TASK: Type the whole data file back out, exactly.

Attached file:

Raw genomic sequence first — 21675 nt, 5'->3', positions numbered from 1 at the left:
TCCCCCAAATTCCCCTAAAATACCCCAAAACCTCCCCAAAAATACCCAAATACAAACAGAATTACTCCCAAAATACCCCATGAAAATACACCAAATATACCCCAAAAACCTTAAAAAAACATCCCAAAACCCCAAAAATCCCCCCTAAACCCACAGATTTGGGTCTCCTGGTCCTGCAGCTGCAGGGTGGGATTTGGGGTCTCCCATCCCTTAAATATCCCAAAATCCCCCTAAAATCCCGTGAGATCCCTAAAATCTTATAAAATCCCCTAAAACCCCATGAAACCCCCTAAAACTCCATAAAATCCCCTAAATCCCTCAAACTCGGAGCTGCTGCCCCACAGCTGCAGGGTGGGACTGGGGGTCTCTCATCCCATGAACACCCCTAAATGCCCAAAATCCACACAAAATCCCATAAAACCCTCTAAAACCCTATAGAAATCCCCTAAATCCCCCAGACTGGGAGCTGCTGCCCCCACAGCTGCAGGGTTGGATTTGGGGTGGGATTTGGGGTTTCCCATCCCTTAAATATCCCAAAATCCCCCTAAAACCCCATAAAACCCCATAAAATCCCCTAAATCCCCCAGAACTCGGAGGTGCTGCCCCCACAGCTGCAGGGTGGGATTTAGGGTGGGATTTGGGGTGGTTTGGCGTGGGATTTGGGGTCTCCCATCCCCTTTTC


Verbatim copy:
Raw genomic sequence first — 21675 nt, 5'->3', positions numbered from 1 at the left:
TCCCCCAAATTCCCCTAAAATACCCCAAAACCTCCCCAAAAATACCCAAATACAAACAGAATTACTCCCAAAATACCCCATGAAAATACACCAAATATACCCCAAAAACCTTAAAAAAACATCCCAAAACCCCAAAAATCCCCCCTAAACCCACAGATTTGGGTCTCCTGGTCCTGCAGCTGCAGGGTGGGATTTGGGGTCTCCCATCCCTTAAATATCCCAAAATCCCCCTAAAATCCCGTGAGATCCCTAAAATCTTATAAAATCCCCTAAAACCCCATGAAACCCCCTAAAACTCCATAAAATCCCCTAAATCCCTCAAACTCGGAGCTGCTGCCCCACAGCTGCAGGGTGGGACTGGGGGTCTCTCATCCCATGAACACCCCTAAATGCCCAAAATCCACACAAAATCCCATAAAACCCTCTAAAACCCTATAGAAATCCCCTAAATCCCCCAGACTGGGAGCTGCTGCCCCCACAGCTGCAGGGTTGGATTTGGGGTGGGATTTGGGGTTTCCCATCCCTTAAATATCCCAAAATCCCCCTAAAACCCCATAAAACCCCATAAAATCCCCTAAATCCCCCAGAACTCGGAGGTGCTGCCCCCACAGCTGCAGGGTGGGATTTAGGGTGGGATTTGGGGTGGTTTGGCGTGGGATTTGGGGTCTCCCATCCCCTTTTC